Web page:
Taxonomically confusing and indecisive, but I am so enamored by this small tree from China.
We have this stunning specimen growing here at CUH (within the Fragrance Garden, though it’s not fragrant at all) and, each June-July, I stare in amazement at the glossy evergreen foliage blushed in deep red and bronze with a smattering of star-like bracts that cover almost the entire tree from top to bottom.
One of David Austin’s timeless tributes to the famous garden designer. In bloom since mid-May, this English Rose is one of the most captivating and richly scented of all his hybrids and does reasonably well for us in the Puget Sound region.
Common Name: Gertrude Jekyll Rose
Location: Soest Garden Bed 5
Origin: Garden Origin
Lupines have long been staples in the perennial border. With their elegant line, exquisite colors and fine-textured foliage, they create accents, punctuation, and almost a wave of movement when used as a group in both the garden and in cut flower arrangements. We have just one lupine in the Soest Garden and it is a seedling strain known as ‘The Governor’.Read more
It has taken me almost three years to get the chance to feature one of my most favorite of all blooming shade perennials and with a wide assortment of them beginning to hit their peak, I will discuss the entire genus. Known as” Barrenwort” to some, “Fairy Wings” to others and “Horny Goat Weed” to herbalist, I am talking about the enchanting Epimedium.Read more
Very VERY early this season, but the weather has been outstanding for this little gem. Having lasted a decade in these beds, ‘Anclla’ still keeps coming strong each spring with these outstanding blooms.
They are reliably perennial and stunningly beautiful as a mass or group planting.
Common Name: Ancilla Tulip
Location: Soest Garden Bed 6
Origin: Garden Origin
Spread: Can form tight clumps after several years
Bloom Time: Usually mid-late March onto April
Bloom Type/Color: Cream colored tepals with bright orange red centers.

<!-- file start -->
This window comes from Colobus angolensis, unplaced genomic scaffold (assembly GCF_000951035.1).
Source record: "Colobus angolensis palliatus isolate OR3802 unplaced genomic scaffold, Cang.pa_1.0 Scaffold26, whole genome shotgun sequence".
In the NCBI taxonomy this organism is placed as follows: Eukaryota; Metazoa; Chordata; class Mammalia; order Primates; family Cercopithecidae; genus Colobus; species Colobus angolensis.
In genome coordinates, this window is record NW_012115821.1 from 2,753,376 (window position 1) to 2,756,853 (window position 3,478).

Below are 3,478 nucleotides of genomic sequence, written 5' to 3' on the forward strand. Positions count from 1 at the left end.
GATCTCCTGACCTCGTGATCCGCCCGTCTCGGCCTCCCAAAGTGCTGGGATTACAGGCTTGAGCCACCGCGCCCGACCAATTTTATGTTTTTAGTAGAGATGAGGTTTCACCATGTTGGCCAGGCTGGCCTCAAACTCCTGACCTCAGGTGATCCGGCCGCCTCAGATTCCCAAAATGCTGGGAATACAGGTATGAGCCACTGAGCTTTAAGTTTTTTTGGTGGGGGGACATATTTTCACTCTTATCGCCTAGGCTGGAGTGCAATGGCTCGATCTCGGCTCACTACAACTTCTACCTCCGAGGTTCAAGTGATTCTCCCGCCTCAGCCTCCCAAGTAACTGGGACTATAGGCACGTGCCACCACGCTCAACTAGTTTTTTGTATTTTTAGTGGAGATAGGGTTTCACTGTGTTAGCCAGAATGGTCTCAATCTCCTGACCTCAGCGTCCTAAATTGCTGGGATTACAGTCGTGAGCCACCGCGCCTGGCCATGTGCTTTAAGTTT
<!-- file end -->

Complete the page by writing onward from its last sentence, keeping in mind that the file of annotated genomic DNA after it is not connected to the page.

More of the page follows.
The charmingly dainty Sweet Violet seems to have disappeared off the list of garden perennial favorites over the years. Having garnered the reputation of seeding themselves aggressively and being difficult to eradicate from lawns, many gardeners have come to despise violets. But modern gardeners are missing out by overlooking violets long history, their early spring show, and of course, their richly scented blooms that are best admired by taking gentle whiffs like Victorian young ladies were taught to smell their nosegays.Read more
Discovered in the garden of Pat Ballard in Issaquah as a cross between G. fremontii and the more common G. elliptica, this is one of the most spectacular broadleaf evergreen shrubs to have in the winter landscape. It is truly exquisite in January-February with its semi-glossy medium green leaves adorned with elegant 12-inch “silk tassels”. It is a very tough shrub that is relatively pest and disease free and it is remarkably drought tolerant once it has established.Read more
This month’s plant profile strays away from the usual herbaceous perennials featured here, but the plant looks so tremendous at this time of year, it is very deserving of a place in the perennial garden as a “backbone” plant. Its size, color, texture, and form make it an ideal backdrop for spring, summer and fall perennials plants, but as everything lays low for winter, this shrub takes center stage.Read more
Recommended by our own restoration ecologist, Kern Ewing, who saw this species at a restoration site in Texas, seed was obtained and sown as an experiment and transplanted into Bed 6 of the Soest Garden where it has thrived and looked absolutely spectacular as it began to do its thing. Considered an annual or short lived perennial; this striking sea holly flowers very late in the season producing a profusion of thistle-like silvery blooms that mature to a fluorescent violet pink.Read more
Probably because of the common name of “Toad Lily”, Tricyrtis is a genus that is still highly underutilized in the fall landscape. They are adaptable, easy to grow and just require moist shade and protection from slugs. While some selections tend to be somewhat floppy and unattractive, ‘Taipei Silk’ stays relatively tidy and in late summer into early fall, it is absolutely loaded with deep purple buds and lovely 1″ blooms that burst open to reveal a lovely blend of violet pink, blending to white in the center with a hint of blue at the tips.Read more